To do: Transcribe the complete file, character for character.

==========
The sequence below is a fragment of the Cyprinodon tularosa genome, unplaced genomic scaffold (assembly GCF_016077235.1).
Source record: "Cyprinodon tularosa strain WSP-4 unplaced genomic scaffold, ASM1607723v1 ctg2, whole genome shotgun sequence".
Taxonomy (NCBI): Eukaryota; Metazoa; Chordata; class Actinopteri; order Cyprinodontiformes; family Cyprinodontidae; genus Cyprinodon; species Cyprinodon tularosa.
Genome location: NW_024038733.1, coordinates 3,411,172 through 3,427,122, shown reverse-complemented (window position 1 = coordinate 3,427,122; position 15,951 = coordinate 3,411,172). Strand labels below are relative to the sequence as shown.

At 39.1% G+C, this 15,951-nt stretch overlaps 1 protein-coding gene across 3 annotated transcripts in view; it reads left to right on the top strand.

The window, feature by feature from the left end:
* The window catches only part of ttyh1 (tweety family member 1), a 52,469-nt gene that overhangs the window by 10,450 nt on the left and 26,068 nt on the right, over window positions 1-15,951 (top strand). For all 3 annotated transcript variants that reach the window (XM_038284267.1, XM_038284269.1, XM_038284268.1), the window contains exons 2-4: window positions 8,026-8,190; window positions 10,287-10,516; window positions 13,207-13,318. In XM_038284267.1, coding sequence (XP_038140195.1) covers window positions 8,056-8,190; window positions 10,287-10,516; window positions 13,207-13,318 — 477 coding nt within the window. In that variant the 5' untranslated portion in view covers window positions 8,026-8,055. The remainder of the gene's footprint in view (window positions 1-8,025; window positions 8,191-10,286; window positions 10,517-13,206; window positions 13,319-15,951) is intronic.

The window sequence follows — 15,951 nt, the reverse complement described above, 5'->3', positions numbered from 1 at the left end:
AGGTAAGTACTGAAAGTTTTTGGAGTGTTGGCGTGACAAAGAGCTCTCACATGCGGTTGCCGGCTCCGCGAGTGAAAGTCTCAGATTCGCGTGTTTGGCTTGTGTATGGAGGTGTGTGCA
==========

The sequence below is a fragment of the Cyprinodon tularosa genome, unplaced genomic scaffold (assembly GCF_016077235.1).
Source record: "Cyprinodon tularosa strain WSP-4 unplaced genomic scaffold, ASM1607723v1 ctg2, whole genome shotgun sequence".
Taxonomy (NCBI): Eukaryota; Metazoa; Chordata; class Actinopteri; order Cyprinodontiformes; family Cyprinodontidae; genus Cyprinodon; species Cyprinodon tularosa.
Genome location: NW_024038733.1, coordinates 3,411,172 through 3,427,122, shown reverse-complemented (window position 1 = coordinate 3,427,122; position 15,951 = coordinate 3,411,172). Strand labels below are relative to the sequence as shown.

At 39.1% G+C, this 15,951-nt stretch overlaps 1 protein-coding gene across 3 annotated transcripts in view; it reads left to right on the top strand.

The window, feature by feature from the left end:
* The window catches only part of ttyh1 (tweety family member 1), a 52,469-nt gene that overhangs the window by 10,450 nt on the left and 26,068 nt on the right, over window positions 1-15,951 (top strand). For all 3 annotated transcript variants that reach the window (XM_038284267.1, XM_038284269.1, XM_038284268.1), the window contains exons 2-4: window positions 8,026-8,190; window positions 10,287-10,516; window positions 13,207-13,318. In XM_038284267.1, coding sequence (XP_038140195.1) covers window positions 8,056-8,190; window positions 10,287-10,516; window positions 13,207-13,318 — 477 coding nt within the window. In that variant the 5' untranslated portion in view covers window positions 8,026-8,055. The remainder of the gene's footprint in view (window positions 1-8,025; window positions 8,191-10,286; window positions 10,517-13,206; window positions 13,319-15,951) is intronic.

The window sequence follows — 15,951 nt, the reverse complement described above, 5'->3', positions numbered from 1 at the left end:
AGGTAAGTACTGAAAGTTTTTGGAGTGTTGGCGTGACAAAGAGCTCTCACATGCGGTTGCCGGCTCCGCGAGTGAAAGTCTCAGATTCGCGTGTTTGGCTTGTGTATGGAGGTGTGTGCA